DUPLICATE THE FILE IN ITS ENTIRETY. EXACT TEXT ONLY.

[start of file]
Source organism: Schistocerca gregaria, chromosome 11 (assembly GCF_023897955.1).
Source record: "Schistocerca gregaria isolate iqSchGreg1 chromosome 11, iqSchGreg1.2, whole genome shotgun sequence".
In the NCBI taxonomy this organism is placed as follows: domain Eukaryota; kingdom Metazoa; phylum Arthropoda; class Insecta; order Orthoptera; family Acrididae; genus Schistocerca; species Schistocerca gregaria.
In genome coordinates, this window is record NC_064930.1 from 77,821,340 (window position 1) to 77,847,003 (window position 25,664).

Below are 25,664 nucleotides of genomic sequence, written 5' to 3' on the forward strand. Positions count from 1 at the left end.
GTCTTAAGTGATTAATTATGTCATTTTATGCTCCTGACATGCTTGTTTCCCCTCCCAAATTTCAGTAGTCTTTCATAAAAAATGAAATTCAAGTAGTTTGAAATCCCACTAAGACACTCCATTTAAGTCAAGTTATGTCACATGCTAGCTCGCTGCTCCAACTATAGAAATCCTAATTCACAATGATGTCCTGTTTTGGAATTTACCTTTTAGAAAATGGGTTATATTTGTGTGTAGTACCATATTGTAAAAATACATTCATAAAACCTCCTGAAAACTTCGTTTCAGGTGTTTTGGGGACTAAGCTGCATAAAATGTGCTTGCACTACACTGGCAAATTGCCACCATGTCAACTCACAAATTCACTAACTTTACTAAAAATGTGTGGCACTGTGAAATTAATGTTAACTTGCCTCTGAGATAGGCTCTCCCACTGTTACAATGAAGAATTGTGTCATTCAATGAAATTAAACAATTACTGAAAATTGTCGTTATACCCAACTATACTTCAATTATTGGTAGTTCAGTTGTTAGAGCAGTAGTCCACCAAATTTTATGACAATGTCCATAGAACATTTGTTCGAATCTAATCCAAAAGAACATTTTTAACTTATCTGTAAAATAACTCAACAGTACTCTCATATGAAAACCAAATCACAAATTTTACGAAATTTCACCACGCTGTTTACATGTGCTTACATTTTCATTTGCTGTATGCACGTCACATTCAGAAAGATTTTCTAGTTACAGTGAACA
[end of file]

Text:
Source organism: Schistocerca gregaria, chromosome 11 (assembly GCF_023897955.1).
Source record: "Schistocerca gregaria isolate iqSchGreg1 chromosome 11, iqSchGreg1.2, whole genome shotgun sequence".
In the NCBI taxonomy this organism is placed as follows: domain Eukaryota; kingdom Metazoa; phylum Arthropoda; class Insecta; order Orthoptera; family Acrididae; genus Schistocerca; species Schistocerca gregaria.
In genome coordinates, this window is record NC_064930.1 from 77,821,340 (window position 1) to 77,847,003 (window position 25,664).

Below are 25,664 nucleotides of genomic sequence, written 5' to 3' on the forward strand. Positions count from 1 at the left end.
GTCTTAAGTGATTAATTATGTCATTTTATGCTCCTGACATGCTTGTTTCCCCTCCCAAATTTCAGTAGTCTTTCATAAAAAATGAAATTCAAGTAGTTTGAAATCCCACTAAGACACTCCATTTAAGTCAAGTTATGTCACATGCTAGCTCGCTGCTCCAACTATAGAAATCCTAATTCACAATGATGTCCTGTTTTGGAATTTACCTTTTAGAAAATGGGTTATATTTGTGTGTAGTACCATATTGTAAAAATACATTCATAAAACCTCCTGAAAACTTCGTTTCAGGTGTTTTGGGGACTAAGCTGCATAAAATGTGCTTGCACTACACTGGCAAATTGCCACCATGTCAACTCACAAATTCACTAACTTTACTAAAAATGTGTGGCACTGTGAAATTAATGTTAACTTGCCTCTGAGATAGGCTCTCCCACTGTTACAATGAAGAATTGTGTCATTCAATGAAATTAAACAATTACTGAAAATTGTCGTTATACCCAACTATACTTCAATTATTGGTAGTTCAGTTGTTAGAGCAGTAGTCCACCAAATTTTATGACAATGTCCATAGAACATTTGTTCGAATCTAATCCAAAAGAACATTTTTAACTTATCTGTAAAATAACTCAACAGTACTCTCATATGAAAACCAAATCACAAATTTTACGAAATTTCACCACGCTGTTTACATGTGCTTACATTTTCATTTGCTGTATGCACGTCACATTCAGAAAGATTTTCTAGTTACAGTGAACA